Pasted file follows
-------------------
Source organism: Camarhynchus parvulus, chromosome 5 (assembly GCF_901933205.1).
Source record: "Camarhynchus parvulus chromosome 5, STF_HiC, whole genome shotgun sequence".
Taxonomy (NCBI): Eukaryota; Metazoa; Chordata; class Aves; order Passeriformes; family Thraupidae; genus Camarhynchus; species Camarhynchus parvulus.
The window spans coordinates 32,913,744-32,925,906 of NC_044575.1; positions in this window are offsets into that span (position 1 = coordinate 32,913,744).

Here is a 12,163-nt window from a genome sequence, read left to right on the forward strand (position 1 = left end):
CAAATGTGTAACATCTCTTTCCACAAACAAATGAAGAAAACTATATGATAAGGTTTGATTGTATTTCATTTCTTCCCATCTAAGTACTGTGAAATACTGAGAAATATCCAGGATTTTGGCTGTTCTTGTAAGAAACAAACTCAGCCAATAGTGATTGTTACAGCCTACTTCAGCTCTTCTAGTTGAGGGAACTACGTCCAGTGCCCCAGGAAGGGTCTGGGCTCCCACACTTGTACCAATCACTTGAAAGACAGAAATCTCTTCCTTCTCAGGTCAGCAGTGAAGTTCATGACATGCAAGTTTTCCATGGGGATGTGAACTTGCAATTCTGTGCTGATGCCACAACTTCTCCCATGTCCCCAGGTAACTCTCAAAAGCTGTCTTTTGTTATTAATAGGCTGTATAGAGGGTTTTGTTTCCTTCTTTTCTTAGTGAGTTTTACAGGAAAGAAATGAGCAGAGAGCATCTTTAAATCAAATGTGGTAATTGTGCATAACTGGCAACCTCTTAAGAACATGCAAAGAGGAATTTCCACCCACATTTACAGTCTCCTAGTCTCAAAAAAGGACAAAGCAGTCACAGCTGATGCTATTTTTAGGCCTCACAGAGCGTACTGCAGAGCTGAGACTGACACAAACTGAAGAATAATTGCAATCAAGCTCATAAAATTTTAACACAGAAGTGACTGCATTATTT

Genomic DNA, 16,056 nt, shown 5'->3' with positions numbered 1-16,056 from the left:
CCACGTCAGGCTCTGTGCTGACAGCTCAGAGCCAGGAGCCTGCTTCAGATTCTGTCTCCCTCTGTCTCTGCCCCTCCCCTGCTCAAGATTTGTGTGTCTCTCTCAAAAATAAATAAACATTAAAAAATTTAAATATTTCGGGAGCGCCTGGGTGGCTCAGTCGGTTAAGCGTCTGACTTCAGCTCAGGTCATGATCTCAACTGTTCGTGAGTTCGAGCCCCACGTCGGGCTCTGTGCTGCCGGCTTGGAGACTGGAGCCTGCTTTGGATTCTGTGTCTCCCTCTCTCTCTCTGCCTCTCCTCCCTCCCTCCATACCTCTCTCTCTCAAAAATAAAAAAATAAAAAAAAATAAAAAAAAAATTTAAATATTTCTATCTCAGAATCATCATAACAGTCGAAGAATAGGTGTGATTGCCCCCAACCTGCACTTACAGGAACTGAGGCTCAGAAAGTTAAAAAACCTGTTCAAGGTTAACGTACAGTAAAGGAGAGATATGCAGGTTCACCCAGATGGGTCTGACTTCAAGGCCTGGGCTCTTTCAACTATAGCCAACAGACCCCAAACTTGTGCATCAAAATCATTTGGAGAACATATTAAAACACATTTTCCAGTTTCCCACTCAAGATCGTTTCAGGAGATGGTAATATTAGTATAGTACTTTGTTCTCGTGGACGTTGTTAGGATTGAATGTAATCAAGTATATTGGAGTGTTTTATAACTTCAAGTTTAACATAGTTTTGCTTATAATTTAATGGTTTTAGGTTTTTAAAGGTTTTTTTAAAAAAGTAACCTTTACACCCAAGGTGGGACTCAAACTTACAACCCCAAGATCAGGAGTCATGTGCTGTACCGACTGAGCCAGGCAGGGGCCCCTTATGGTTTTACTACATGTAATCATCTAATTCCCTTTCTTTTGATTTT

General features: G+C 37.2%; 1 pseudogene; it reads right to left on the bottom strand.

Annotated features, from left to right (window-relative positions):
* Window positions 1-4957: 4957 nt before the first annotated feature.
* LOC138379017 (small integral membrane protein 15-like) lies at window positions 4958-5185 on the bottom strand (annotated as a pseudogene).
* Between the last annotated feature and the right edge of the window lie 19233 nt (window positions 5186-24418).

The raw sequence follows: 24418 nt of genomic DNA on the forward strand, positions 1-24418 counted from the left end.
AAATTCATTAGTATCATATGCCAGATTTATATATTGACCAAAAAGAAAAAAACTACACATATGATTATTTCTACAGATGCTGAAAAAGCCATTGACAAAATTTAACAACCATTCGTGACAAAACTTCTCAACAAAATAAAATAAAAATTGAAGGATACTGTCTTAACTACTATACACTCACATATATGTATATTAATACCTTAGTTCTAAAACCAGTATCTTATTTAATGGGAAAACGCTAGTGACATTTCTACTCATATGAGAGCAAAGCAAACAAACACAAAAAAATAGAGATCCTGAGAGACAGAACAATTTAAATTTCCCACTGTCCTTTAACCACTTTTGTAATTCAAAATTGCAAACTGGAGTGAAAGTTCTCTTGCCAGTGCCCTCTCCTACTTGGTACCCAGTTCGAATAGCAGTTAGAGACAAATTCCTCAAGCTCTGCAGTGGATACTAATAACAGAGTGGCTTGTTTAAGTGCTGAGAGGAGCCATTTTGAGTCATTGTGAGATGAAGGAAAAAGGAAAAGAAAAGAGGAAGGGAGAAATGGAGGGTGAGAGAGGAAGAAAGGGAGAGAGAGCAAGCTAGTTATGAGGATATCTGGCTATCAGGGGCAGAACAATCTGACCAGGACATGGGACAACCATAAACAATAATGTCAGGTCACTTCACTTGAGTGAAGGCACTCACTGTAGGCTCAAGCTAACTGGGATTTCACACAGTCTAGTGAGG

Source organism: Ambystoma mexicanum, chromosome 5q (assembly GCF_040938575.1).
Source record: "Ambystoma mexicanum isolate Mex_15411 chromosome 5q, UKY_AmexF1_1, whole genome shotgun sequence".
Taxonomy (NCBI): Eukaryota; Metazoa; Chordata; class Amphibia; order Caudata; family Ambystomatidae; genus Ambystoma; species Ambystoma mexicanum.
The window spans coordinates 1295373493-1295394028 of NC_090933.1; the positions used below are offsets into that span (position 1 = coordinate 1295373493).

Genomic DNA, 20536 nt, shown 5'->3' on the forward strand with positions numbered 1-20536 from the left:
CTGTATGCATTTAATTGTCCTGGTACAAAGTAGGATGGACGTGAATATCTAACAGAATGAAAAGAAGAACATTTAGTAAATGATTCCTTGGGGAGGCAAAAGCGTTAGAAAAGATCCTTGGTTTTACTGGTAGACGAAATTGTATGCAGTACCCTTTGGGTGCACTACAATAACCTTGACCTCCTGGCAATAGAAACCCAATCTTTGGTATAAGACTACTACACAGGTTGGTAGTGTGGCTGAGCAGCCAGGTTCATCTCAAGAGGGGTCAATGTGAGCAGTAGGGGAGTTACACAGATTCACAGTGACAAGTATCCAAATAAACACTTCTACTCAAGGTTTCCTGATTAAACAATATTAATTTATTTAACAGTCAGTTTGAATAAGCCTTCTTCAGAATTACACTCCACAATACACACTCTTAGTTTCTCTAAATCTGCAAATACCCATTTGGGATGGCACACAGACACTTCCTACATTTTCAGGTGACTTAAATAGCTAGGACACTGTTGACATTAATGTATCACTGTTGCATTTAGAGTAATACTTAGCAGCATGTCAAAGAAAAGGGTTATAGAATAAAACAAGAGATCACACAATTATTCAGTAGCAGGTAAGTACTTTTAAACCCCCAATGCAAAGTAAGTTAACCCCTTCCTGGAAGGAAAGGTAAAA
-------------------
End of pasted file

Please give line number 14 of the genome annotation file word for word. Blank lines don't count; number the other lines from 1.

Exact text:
The raw sequence follows: 24418 nt of genomic DNA on the forward strand, positions 1-24418 counted from the left end.